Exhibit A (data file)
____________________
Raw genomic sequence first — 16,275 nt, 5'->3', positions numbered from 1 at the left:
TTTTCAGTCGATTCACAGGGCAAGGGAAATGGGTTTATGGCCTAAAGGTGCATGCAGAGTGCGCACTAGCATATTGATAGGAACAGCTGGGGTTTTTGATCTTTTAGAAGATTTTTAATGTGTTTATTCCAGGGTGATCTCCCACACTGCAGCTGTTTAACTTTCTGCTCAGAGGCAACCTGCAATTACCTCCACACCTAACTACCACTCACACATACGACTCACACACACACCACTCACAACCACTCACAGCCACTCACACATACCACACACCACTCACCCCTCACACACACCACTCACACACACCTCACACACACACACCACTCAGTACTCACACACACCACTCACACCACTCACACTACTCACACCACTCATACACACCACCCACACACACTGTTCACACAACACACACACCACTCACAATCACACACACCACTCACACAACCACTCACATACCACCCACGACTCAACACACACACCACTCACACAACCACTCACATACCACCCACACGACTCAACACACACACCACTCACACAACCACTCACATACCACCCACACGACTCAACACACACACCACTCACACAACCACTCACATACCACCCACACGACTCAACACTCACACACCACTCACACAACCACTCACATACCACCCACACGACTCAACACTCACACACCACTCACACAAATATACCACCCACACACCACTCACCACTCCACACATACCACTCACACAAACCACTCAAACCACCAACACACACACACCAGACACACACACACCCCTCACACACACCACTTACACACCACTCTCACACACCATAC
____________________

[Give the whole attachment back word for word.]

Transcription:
Raw genomic sequence first — 16,275 nt, 5'->3', positions numbered from 1 at the left:
TTTTCAGTCGATTCACAGGGCAAGGGAAATGGGTTTATGGCCTAAAGGTGCATGCAGAGTGCGCACTAGCATATTGATAGGAACAGCTGGGGTTTTTGATCTTTTAGAAGATTTTTAATGTGTTTATTCCAGGGTGATCTCCCACACTGCAGCTGTTTAACTTTCTGCTCAGAGGCAACCTGCAATTACCTCCACACCTAACTACCACTCACACATACGACTCACACACACACCACTCACAACCACTCACAGCCACTCACACATACCACACACCACTCACCCCTCACACACACCACTCACACACACCTCACACACACACACCACTCAGTACTCACACACACCACTCACACCACTCACACTACTCACACCACTCATACACACCACCCACACACACTGTTCACACAACACACACACCACTCACAATCACACACACCACTCACACAACCACTCACATACCACCCACGACTCAACACACACACCACTCACACAACCACTCACATACCACCCACACGACTCAACACACACACCACTCACACAACCACTCACATACCACCCACACGACTCAACACACACACCACTCACACAACCACTCACATACCACCCACACGACTCAACACTCACACACCACTCACACAACCACTCACATACCACCCACACGACTCAACACTCACACACCACTCACACAAATATACCACCCACACACCACTCACCACTCCACACATACCACTCACACAAACCACTCAAACCACCAACACACACACACCAGACACACACACACCCCTCACACACACCACTTACACACCACTCTCACACACCATAC